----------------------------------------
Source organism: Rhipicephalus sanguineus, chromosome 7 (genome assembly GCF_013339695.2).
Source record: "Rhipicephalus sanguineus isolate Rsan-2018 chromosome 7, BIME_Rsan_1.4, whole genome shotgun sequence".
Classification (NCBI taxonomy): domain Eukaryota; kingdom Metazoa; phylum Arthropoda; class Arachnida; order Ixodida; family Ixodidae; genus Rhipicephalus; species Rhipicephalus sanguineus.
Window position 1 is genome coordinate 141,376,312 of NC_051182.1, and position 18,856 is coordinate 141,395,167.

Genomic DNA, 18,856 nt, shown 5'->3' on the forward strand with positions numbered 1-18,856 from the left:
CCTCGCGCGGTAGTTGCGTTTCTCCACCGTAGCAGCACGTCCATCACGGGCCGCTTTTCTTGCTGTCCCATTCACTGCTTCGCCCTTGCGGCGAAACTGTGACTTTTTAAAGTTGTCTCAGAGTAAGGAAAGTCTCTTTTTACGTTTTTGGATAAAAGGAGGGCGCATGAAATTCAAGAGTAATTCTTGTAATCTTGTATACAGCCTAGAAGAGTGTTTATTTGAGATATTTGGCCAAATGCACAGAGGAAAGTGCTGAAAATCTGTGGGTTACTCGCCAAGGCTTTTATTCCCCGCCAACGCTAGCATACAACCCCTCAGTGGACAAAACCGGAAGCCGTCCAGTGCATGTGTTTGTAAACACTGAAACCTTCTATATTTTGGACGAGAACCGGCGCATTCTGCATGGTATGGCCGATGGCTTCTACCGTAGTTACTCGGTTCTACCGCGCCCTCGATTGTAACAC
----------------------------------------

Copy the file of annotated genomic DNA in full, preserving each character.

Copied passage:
Source organism: Rhipicephalus sanguineus, chromosome 7 (genome assembly GCF_013339695.2).
Source record: "Rhipicephalus sanguineus isolate Rsan-2018 chromosome 7, BIME_Rsan_1.4, whole genome shotgun sequence".
Classification (NCBI taxonomy): domain Eukaryota; kingdom Metazoa; phylum Arthropoda; class Arachnida; order Ixodida; family Ixodidae; genus Rhipicephalus; species Rhipicephalus sanguineus.
Window position 1 is genome coordinate 141,376,312 of NC_051182.1, and position 18,856 is coordinate 141,395,167.

Genomic DNA, 18,856 nt, shown 5'->3' on the forward strand with positions numbered 1-18,856 from the left:
CCTCGCGCGGTAGTTGCGTTTCTCCACCGTAGCAGCACGTCCATCACGGGCCGCTTTTCTTGCTGTCCCATTCACTGCTTCGCCCTTGCGGCGAAACTGTGACTTTTTAAAGTTGTCTCAGAGTAAGGAAAGTCTCTTTTTACGTTTTTGGATAAAAGGAGGGCGCATGAAATTCAAGAGTAATTCTTGTAATCTTGTATACAGCCTAGAAGAGTGTTTATTTGAGATATTTGGCCAAATGCACAGAGGAAAGTGCTGAAAATCTGTGGGTTACTCGCCAAGGCTTTTATTCCCCGCCAACGCTAGCATACAACCCCTCAGTGGACAAAACCGGAAGCCGTCCAGTGCATGTGTTTGTAAACACTGAAACCTTCTATATTTTGGACGAGAACCGGCGCATTCTGCATGGTATGGCCGATGGCTTCTACCGTAGTTACTCGGTTCTACCGCGCCCTCGATTGTAACAC